Confirm a suspected diagnosis of hereditary PGL/PCC when SDHB, SDHC, and SDHD testing is negative

Not detected or evaluated: variants in genes other than those listed, deep intronic and regulatory region mutations

Breakpoints of large deletions/duplications will not be determined

Rare diagnostic errors may occur due to primer- or probe-site mutations

In some cases, results may be uninterpretable due to technical limitations in the presence of pseudogenes

Related Tests

May be beneficial in directing testing algorithms

Aid in histologic diagnosis of pheochromocytoma

Stained and returned to client pathologist; consultation available if needed

May be useful in nonsecretory sympathetic and parasympathetic tumors

Not recommended for evaluation of pheochromocytoma or paraganglioma

Use to evaluate clinical symptoms of excess catecholamine secretion

For the assessment of pheochromocytoma and paraganglioma, refer to fractionated metanephrines in plasma or urine

Not recommended for evaluation of pheochromocytoma or paraganglioma

Use to evaluate clinical symptoms of excess catecholamine secretion

For the assessment of pheochromocytoma and paraganglioma, refer to fractionated metanephrines in plasma or urine

Smaller increases in concentration may be the result of physiological stimuli, drugs, or improper specimen collection

Significant elevation of one or more catecholamines is associated with an increased probability of a neuroendocrine tumor

Preferred test to confirm suspected diagnosis of von Hippel-Lindau (VHL) syndrome

Deep intronic or regulatory region variants not detected; large deletion/duplication breakpoints will not be determined

Diagnostic errors can occur due to rare sequence variations

Acceptable initial test to confirm a suspected diagnosis of VHL syndrome

Use when SDHB-related hereditary paraganglioma/ pheochromocytoma (PGL/PCC) is suspected

Preferred test to confirm suspected diagnosis of neurofibromatosis (NF1) in individuals not meeting National Institutes of Health (NIH) clinical criteria

Acceptable test to confirm suspected diagnosis of NF1 in individuals not meeting NIH clinical criteria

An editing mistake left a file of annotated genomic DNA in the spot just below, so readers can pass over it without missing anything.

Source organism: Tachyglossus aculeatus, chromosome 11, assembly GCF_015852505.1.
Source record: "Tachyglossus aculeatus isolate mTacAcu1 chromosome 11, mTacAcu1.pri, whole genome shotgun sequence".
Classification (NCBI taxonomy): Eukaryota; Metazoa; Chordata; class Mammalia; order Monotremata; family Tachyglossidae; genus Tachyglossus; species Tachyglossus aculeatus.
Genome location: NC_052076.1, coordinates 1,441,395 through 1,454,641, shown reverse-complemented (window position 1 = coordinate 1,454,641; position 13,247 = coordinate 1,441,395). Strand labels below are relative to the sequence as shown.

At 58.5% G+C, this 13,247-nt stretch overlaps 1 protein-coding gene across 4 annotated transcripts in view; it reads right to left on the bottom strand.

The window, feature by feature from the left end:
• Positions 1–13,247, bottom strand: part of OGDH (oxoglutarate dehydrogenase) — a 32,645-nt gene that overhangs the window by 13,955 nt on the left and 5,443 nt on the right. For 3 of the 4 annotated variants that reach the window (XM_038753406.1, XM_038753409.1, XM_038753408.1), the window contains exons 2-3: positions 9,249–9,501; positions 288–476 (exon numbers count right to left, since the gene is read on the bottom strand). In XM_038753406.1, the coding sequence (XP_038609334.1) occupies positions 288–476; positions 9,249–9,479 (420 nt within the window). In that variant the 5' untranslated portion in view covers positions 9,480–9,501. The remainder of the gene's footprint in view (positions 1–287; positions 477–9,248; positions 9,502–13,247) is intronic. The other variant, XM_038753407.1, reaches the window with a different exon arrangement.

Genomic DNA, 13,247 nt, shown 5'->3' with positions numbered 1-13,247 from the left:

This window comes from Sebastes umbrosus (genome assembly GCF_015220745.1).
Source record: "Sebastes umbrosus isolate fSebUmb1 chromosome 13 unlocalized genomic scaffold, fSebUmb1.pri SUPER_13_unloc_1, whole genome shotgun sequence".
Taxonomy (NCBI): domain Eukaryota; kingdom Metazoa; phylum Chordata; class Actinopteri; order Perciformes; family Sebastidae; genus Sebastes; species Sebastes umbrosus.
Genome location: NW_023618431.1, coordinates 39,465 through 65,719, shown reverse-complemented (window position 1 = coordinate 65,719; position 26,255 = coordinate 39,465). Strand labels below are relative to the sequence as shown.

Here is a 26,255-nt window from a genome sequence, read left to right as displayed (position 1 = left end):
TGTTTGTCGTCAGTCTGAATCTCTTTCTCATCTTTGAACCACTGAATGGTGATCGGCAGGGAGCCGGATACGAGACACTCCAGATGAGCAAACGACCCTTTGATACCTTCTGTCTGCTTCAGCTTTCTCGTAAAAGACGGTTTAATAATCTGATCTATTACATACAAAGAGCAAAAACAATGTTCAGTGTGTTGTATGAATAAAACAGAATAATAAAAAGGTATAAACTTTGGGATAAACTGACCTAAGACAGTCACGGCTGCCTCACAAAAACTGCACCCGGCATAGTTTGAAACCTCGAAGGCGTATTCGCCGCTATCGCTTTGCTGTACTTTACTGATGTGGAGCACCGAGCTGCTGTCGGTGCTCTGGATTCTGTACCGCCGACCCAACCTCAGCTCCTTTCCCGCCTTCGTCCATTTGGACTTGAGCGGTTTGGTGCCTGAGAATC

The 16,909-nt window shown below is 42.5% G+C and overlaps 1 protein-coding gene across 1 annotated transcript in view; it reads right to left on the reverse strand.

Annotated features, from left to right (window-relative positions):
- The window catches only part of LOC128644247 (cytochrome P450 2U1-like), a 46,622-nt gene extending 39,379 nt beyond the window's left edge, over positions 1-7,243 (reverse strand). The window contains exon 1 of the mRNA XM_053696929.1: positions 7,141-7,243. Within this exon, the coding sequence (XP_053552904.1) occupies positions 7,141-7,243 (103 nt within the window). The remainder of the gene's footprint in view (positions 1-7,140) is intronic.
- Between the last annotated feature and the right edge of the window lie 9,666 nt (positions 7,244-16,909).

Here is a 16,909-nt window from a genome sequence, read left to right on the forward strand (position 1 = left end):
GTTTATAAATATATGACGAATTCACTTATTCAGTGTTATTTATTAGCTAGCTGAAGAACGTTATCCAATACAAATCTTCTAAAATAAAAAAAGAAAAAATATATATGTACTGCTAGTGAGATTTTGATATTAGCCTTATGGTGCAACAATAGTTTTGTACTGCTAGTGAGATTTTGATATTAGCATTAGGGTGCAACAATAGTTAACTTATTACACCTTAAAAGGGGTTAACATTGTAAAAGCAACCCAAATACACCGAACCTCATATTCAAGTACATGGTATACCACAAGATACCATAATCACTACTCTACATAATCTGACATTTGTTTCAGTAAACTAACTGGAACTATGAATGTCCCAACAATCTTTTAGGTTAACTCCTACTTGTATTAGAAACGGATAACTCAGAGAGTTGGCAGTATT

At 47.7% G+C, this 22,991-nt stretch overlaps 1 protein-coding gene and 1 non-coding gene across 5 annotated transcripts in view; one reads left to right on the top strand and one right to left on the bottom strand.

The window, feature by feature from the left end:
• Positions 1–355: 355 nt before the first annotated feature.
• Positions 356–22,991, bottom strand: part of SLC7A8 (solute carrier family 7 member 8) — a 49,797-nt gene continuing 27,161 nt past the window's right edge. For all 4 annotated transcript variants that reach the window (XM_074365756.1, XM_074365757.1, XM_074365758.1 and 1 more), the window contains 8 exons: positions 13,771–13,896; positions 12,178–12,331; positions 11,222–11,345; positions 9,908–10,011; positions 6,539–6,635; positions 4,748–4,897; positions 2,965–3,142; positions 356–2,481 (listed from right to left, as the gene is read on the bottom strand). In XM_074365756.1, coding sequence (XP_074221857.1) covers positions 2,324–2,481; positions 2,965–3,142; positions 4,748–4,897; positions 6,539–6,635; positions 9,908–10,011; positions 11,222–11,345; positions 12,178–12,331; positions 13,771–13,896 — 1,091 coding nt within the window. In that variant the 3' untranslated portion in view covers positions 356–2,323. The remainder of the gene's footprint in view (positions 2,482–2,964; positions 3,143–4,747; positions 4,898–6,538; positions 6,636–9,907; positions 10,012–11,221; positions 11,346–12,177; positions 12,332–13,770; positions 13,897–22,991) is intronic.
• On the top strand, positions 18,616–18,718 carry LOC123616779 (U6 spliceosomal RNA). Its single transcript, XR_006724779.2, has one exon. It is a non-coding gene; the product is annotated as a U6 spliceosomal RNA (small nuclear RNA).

Second-tier test; preferred initial test is the sequencing and deletion/duplication test

Useful when a familial large deletion is known

Does not detect sequence variation

Medical Experts

Contributor

Baldwin

Erin Baldwin, MS, LCGC

Genetic Counselor, Molecular Genetics, Cytogenetics, and Maternal Serum Screening at ARUP Laboratories

Contributor
Contributor
Contributor

Frank

Elizabeth L. Frank, PhD, DABCC
Professor of Clinical Pathology, University of Utah
Medical Director, Analytic Biochemistry, Calculi and Manual Chemistry; Co-Medical Director, Mass Spectrometry, ARUP Laboratories
Contributor

Mao

Rong Mao, MD, FACMG
Professor of Clinical Pathology, University of Utah
Section Chief, Molecular Genetics and Genomics, ARUP Laboratories

References

Additional Resources
  • 20833332

    Barontini M, Dahia PLM. VHL disease. Best Pract Res Clin Endocrinol Metab. 2010; 24 (3): 401-13.
    PubMed
  • 21262951

    Eisenhofer G, Lenders JW, Timmers H, Mannelli M, Grebe SK, Hofbauer LC, Bornstein SR, Tiebel O, Adams K, Bratslavsky G, Linehan WM, Pacak K. Measurements of plasma methoxytyramine, normetanephrine, and metanephrine as discriminators of different hereditary forms of pheochromocytoma. Clin Chem. 2011 Mar;57(3):411-20. Epub 2011 Jan 24. PubMed

    Generic
  • 20833333

    Kantorovich V, King KS, Pacak K. SDH-related pheochromocytoma and paraganglioma. Best Pract Res Clin Endocrinol Metab. 2010 Jun;24(3):415-24. Review. PubMed

    Generic
  • Resources from the ARUP Institute for Clinical and Experimental Pathology®
  • 22931260

    Zhuang Z, Yang C, Lorenzo F, Merino M, Fojo T, Kebebew E, Popovic V, Stratakis CA, Prchal JT, Pacak K. Somatic HIF2A gain-of-function mutations in paraganglioma with polycythemia. N Engl J Med. 2012 Sep 6;367(10):922-30. PubMed